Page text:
Shiga Sake: Dokan Wataribune Junmai Nama Genshu Sake

Greetings from Kyoto

I am a fan of Japanese sake from Shiga prefecture, which is just over the mountain from Kyoto. The ward of Kyoto called Fushimi, in the south of the city, is the second largest sake producing region in Japan. While Fushimi has the perfect water and Kyoto’s millennia culinary culture, it ought to be producing really great sake, but I am perpetually underwhelmed by it. Shiga, on the other hand, has some of my favorite breweries, including my all time favorite: Furosen. Another brewery that I have been impressed with is Dokan. However, I have had a difficult time getting ‘namazake‘, fresh, unpasteurized sake from Dokan in Kyoto. Today though, I found it and snapped up the last bottle in the refrigerated case. (Real sake, fresh sake, must be refrigerated!) The sake is called, ‘Dokan Wataribune Junmai Nama Genshu’ (道灌 純米生原酒 渡船).

This sake is pleasantly fruity on both the nose and tongue. Perhaps a bit more sweet than dry, but, a nicely balanced palate. Being nama (fresh) and genshu (undiluted) sake, Dokan’s Junmai Nama Genshu packs a punch — nearly 18%, yet is delicate, fruity and fresh with solid acidity. This was a really delightful sake. Thank you Dokan!

What does the name mean?
Dokan (道灌): brand name
Wataribune (渡船): rice variety (this grown in Shiga)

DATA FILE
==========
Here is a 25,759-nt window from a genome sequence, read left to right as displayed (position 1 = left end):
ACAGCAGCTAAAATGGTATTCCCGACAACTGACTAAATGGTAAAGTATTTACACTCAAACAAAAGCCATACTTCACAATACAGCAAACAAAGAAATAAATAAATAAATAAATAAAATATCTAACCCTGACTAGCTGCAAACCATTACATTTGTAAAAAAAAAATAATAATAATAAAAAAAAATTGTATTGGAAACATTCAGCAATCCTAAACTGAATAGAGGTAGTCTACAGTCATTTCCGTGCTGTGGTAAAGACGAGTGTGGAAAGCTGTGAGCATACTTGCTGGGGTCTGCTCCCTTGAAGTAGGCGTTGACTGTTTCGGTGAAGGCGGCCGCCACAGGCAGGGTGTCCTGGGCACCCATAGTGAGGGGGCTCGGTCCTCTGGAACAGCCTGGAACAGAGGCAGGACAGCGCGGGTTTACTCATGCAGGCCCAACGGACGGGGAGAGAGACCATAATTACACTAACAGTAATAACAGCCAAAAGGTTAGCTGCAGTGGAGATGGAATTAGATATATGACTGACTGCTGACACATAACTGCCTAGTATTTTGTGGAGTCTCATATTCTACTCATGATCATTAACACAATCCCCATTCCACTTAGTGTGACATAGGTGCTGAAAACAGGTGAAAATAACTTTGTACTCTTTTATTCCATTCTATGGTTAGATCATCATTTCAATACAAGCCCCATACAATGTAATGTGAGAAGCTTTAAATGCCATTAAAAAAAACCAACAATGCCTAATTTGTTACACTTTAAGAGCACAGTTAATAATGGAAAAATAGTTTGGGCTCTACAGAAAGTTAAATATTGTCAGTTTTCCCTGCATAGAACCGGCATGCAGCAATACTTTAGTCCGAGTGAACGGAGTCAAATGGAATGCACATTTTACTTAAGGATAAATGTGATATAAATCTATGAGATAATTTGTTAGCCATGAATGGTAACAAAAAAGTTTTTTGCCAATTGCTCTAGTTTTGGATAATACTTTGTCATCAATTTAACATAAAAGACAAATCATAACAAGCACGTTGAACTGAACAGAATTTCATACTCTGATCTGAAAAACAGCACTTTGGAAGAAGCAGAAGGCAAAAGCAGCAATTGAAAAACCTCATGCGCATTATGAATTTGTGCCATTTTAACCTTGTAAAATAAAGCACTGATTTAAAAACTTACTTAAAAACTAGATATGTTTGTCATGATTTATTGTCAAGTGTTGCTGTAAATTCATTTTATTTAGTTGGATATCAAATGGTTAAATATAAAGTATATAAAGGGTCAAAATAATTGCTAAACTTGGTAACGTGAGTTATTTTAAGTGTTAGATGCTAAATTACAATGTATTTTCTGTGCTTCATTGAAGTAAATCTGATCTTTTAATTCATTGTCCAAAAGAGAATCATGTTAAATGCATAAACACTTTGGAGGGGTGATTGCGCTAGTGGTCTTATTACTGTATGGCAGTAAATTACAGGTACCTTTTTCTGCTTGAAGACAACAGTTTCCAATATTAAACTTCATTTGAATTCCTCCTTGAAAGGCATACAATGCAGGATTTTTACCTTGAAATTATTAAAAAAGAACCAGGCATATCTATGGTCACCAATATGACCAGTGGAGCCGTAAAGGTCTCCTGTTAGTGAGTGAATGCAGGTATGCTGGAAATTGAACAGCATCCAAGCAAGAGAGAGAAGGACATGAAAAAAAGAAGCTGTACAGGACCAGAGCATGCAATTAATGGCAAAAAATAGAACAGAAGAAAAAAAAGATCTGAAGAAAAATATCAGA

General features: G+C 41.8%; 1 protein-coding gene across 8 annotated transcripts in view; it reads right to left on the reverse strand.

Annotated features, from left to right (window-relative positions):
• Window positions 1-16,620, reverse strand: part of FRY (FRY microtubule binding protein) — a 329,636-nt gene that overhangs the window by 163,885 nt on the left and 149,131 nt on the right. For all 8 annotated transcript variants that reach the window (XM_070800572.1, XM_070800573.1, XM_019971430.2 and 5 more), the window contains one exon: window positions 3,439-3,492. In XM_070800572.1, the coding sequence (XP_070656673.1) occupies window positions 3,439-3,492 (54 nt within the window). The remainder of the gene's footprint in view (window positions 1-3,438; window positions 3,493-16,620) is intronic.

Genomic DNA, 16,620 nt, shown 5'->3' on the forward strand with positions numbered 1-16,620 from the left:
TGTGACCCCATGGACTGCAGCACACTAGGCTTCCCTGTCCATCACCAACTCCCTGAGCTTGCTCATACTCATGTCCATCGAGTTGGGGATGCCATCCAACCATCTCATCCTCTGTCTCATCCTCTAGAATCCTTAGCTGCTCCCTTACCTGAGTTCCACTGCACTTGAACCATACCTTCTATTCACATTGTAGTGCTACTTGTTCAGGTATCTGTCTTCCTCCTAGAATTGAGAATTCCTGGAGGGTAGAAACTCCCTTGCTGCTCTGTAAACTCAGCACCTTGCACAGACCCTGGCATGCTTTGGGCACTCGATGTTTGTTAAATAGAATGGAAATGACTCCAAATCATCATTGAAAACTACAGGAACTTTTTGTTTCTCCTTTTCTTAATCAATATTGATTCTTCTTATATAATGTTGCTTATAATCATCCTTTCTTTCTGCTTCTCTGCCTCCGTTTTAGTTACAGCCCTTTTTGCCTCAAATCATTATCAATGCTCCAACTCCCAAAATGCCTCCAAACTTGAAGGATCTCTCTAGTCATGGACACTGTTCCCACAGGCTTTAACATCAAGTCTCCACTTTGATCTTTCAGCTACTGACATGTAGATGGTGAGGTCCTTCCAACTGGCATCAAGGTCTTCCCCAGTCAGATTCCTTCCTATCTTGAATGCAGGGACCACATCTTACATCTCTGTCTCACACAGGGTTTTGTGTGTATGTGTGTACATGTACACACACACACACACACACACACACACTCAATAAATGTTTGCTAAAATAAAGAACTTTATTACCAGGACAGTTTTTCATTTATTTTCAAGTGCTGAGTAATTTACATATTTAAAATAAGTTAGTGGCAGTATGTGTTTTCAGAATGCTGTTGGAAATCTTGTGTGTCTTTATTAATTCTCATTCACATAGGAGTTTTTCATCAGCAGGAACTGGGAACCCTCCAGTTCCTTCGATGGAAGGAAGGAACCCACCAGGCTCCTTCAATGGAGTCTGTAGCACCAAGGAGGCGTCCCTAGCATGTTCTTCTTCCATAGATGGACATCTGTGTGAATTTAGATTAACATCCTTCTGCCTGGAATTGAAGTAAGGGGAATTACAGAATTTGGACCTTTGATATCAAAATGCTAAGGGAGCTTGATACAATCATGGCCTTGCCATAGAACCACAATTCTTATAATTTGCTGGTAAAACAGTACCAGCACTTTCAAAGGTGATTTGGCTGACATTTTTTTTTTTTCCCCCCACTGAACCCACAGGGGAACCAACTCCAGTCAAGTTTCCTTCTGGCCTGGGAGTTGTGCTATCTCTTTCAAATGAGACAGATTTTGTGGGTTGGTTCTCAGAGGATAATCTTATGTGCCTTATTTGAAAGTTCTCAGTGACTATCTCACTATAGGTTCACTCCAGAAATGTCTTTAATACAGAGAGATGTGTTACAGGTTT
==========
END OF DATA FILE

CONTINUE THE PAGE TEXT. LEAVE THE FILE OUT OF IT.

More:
Junmai (純米): unfortified sake
Nama (生): unpasteurized
Genshu (原酒): undiluted
Sake: Japanese rice wine


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2 Responses to “Shiga Sake: Dokan Wataribune Junmai Nama Genshu Sake”

  1. philipmarkwart says:

    I lived in Kansai, years ago, and spent a lot of time in Kyoto.
    I liked your comments enough to put your Dokan Wataribune Junmai Nama Genshu on my “to look for list”
    visiting next may, and interested to know where you did find it, if you found a consistent source, and if you know if the Ota Shuzo is still functioning in Kusatsu?
    Your help in any way would be nice…..

  2. Michael says:

    Hello Philip,

    Thank you for your comment and question.

    Ota Shuzo is still in business, in Kusatsu.

    I think I got this bottle at a little liquor store in Demachiyanagi. It is across the street and up to the north a bit from Kaishintei. (See article and Google Map location below)

    I also have found it at Kunitaya and some other liquor stores around town. It isn’t too uncommon, but not too common either. You might not be able to find it. (Check the link below for other stores that sell quality sake.)

    If you can’t find it, don’t worry about it. Ask for something similar or go to one of the sake bars and try some Furosen, Kazenomori, etc.

    Kyoto Sake Bars:


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